events may be of security-relevant interest at a future date. There is
always the possibility that events not pre-selected could one day become
security-relevant, and the potential loss from not auditing these events
would be impossible to determine.
The advantage of pre-selection could possibly be better performance
as a result of not auditing all the events on the system.
If the post-selection option to select only specified events from an existing
audit trail is implemented, again, only authorized personnel shall be able
to make this selection. Inclusion of this option requires that the system
should have trusted facilities (as described in section 9.1) to accept query/retrieval
requests, to expand any compressed data, and to output the requested data.
The main advantage of post-selection is that information that may prove
useful in the future is already recorded on an audit trail and may be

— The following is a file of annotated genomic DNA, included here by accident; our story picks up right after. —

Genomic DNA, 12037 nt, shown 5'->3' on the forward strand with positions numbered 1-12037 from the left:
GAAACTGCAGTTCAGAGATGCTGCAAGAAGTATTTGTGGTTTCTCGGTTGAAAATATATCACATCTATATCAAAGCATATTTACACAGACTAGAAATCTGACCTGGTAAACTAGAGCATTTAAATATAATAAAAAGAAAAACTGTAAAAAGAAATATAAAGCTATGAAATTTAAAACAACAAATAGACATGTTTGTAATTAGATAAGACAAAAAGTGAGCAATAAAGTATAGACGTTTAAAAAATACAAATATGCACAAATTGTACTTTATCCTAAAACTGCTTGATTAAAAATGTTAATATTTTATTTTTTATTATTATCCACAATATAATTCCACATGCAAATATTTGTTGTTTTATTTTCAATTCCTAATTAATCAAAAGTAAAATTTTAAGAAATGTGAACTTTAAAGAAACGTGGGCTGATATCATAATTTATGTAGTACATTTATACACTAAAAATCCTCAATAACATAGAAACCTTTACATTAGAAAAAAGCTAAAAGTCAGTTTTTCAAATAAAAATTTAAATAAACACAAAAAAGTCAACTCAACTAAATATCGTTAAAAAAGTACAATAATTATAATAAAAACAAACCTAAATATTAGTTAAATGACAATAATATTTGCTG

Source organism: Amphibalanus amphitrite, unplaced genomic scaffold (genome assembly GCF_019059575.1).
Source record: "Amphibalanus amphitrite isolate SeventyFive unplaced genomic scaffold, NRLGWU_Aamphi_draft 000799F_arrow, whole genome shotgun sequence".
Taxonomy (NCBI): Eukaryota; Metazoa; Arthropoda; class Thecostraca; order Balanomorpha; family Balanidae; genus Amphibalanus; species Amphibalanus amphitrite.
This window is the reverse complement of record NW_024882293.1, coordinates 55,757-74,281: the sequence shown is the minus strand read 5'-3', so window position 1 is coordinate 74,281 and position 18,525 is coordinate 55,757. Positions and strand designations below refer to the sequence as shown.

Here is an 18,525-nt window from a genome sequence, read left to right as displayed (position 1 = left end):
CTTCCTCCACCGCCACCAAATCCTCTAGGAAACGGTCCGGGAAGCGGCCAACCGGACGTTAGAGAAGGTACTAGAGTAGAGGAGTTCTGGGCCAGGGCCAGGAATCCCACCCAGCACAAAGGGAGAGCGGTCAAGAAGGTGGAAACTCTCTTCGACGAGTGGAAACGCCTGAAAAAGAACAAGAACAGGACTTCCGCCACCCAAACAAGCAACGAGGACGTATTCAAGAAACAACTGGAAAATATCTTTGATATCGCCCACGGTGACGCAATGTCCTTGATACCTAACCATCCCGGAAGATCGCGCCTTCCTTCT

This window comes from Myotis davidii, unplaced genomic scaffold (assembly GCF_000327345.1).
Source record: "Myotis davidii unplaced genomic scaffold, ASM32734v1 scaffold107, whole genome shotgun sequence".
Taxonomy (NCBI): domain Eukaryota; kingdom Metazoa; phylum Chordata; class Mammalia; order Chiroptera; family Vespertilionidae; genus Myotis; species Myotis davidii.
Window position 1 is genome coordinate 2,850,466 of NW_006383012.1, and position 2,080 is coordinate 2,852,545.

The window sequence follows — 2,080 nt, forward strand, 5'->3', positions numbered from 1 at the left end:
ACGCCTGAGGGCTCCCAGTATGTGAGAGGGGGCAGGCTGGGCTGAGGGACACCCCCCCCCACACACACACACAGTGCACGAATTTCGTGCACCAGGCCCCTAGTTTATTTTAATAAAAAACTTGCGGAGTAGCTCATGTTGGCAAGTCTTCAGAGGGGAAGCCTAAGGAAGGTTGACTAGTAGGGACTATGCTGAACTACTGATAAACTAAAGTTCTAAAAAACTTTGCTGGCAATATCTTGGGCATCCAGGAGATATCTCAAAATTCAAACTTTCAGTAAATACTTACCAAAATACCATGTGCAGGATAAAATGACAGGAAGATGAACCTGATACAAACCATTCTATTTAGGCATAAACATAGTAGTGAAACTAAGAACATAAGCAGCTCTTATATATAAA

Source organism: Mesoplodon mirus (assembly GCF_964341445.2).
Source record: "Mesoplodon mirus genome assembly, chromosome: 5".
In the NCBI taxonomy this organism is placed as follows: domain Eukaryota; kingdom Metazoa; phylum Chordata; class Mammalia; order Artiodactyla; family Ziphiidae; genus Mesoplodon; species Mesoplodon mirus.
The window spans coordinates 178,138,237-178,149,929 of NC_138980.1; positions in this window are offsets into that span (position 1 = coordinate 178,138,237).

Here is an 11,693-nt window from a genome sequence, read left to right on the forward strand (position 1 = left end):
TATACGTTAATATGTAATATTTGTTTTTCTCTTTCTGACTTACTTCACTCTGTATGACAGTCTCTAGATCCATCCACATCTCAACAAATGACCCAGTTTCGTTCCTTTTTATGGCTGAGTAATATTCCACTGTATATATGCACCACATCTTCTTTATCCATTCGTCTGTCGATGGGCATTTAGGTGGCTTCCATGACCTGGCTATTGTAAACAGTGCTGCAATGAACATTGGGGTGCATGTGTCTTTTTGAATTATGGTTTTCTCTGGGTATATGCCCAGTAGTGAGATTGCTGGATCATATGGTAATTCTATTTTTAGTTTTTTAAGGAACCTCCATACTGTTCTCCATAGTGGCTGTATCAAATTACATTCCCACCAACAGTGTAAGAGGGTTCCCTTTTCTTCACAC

queried at any time.
The disadvantage involved in post-selection could possibly be degraded
performance due to the writing and storing of what could possibly be a
very large audit trail.
"Since a system that selects all events to be audited may generate a large
amount of data, it may be necessary to encode the data to conserve space
and minimize the processor time required" to record the audit records.(3)
If the audit trail is encoded, a complementary mechanism must be included
to decode the data when required. The decoding of the audit trail may be
done as a preprocess before the audit records are accessed by the database
or as a postprocess after a relevant record has been found. Such decoding
is necessary to present the data in an understandable form both at the administrators
terminal and on batch reports. The cost of compressing the audit trail would
be the time required for the compression and expansion processes. The benefit
of compressing data is the savings in storage and the savings in time to
write the records to the audit trail.
All events included on the audit trail may be written as part of the same
audit trail, but some systems may prefer to have several distinct audit
trails, e.g., one would be for "user" events, one for "operator" events,
and one for "system security administrator" events. This would result in
several smaller trails for subsequent analysis. In some cases, however,
it may be necessary to combine the information from the trails when questionable